In recent years, the Grammy Awards have taken advantage of having so many top artists in one place by taping a second show a day or two after the main Grammy ceremony, all-star tributes to artists like Prince, Elton John, Stevie Wonder and others. While this year was different in many ways, they did it again, but rather than honoring a single artist, the Grammys decided to embrace their recent diversity agenda — evidenced by BMAC and honor “Sounds of Change — the iconic songs that inspired social change and left an everlasting imprint on history.” While the Grammy tributes usually air a few weeks after the big show, this one is airing tonight, just three days later, from 9 p.m. – 11 p.m. ET/PT.
The special will be hosted by Common and include appearances by Yolanda Adams, Leon Bridges, Eric Church, D Smoke, Andra Day, Sheila E., Cynthia Erivo, the Estefans (Emily, Emilio and Gloria), John Fogerty, Gladys Knight, Patti LaBelle, Terrace Martin, Brad Paisley, Billy Porter, LeAnn Rimes, and Chris Stapleton performing songs “that have seen us through the darkest hours and greatest triumphs,” according to the announcement. Artists across genres will highlight the stories behind, and deliver personal interpretations of, the powerful music that inspired social justice and equality. Also, presenters from the worlds of entertainment, art and activism will look back at some of the most iconic Grammy performances and moments in history.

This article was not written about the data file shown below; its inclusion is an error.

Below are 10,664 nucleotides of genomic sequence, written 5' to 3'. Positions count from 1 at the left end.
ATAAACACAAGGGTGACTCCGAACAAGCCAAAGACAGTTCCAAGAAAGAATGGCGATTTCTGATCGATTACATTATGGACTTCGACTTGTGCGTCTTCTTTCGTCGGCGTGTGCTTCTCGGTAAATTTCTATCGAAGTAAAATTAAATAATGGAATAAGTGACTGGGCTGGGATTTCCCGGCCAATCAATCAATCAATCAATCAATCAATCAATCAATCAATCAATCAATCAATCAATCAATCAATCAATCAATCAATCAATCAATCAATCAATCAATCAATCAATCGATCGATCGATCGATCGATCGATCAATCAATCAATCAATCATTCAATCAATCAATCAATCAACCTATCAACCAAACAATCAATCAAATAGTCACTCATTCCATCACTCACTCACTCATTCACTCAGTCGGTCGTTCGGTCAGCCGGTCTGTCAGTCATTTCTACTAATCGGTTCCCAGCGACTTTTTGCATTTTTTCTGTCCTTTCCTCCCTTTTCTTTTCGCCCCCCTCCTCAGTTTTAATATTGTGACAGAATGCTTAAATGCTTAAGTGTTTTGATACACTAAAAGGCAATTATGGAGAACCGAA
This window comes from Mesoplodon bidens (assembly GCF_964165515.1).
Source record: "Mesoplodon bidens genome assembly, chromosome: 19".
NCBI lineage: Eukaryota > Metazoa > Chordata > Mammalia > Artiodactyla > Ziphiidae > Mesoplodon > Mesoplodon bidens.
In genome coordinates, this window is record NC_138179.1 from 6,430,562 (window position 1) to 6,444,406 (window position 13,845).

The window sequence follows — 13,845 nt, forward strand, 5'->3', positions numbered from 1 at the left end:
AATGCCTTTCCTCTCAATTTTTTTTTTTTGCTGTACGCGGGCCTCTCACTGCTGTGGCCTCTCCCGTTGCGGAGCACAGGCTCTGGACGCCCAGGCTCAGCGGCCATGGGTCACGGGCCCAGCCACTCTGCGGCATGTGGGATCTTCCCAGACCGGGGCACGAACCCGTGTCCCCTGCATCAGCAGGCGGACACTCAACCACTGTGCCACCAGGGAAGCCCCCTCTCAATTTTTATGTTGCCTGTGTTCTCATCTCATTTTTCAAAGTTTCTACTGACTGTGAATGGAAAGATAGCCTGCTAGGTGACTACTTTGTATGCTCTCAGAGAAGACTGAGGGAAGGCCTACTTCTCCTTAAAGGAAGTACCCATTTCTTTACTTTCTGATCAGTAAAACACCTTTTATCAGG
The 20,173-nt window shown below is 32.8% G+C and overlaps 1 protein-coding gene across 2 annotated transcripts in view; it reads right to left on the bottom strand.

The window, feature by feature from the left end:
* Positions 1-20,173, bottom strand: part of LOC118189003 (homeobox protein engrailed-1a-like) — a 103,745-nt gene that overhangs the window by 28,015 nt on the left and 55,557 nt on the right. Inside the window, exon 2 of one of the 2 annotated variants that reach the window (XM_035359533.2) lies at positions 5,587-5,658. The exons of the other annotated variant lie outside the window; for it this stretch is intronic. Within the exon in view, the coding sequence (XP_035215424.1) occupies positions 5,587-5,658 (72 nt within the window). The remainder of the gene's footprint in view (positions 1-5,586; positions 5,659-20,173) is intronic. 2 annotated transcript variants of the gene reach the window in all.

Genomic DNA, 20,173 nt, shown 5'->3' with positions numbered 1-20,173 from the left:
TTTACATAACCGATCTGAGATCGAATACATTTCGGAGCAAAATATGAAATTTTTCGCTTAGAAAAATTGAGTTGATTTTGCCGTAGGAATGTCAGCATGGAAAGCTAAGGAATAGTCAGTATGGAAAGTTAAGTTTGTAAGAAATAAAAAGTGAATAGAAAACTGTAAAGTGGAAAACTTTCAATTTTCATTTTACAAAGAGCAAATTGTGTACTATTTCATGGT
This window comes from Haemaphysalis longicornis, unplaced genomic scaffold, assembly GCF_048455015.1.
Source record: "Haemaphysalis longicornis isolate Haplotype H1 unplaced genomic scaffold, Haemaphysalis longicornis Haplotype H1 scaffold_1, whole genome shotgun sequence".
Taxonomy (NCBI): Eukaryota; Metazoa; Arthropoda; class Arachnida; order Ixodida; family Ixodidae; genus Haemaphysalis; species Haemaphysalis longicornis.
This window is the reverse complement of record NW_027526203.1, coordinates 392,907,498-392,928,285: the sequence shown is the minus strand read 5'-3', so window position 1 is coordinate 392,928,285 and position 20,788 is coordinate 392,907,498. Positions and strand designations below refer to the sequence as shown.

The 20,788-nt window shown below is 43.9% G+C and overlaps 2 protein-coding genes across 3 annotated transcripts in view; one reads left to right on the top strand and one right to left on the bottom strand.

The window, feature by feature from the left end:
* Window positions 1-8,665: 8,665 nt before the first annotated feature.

“A Grammy Salute To The Sounds Of Change” is produced by Jesse Collins Entertainment. Jesse Collins, Dionne Harmon and Jeannae Rouzan-Clay are executive producers. Chantel Sausedo and Rob Paine are producers. Adam Blackstone serves as the musical director.
While the 2021 Grammys suffered surprisingly low television ratings, creatively the show was widely considered a triumph — a reimagining of what an awards show can be, particularly during a pandemic. Featuring an indoor in-the-round set-up, not unlike Jools Holland’s in the U.K., artists were able to watch each other as they performed — which, considering the lack of live music for the last year, was a rare luxury afforded to the few and mighty. In addition, elaborate pre-taped performances allowed for the spectacle one would want from a music show.
There was plenty of pizzaz and plenty of prizes to go around as many winning artists walked home with one major-ish award each — Beyonce scored four (two for her feature on Megan Thee Stallion’s “Savage”), H.E.R. and Billie Eilish nabbed two a piece and Meghan Thee Stallion had three. Democracy is clearly back. But it also left a sense that there wasn’t a clear frontrunner in the contest this year — perhaps a result of how people’s music consumption has changed during a pandemic.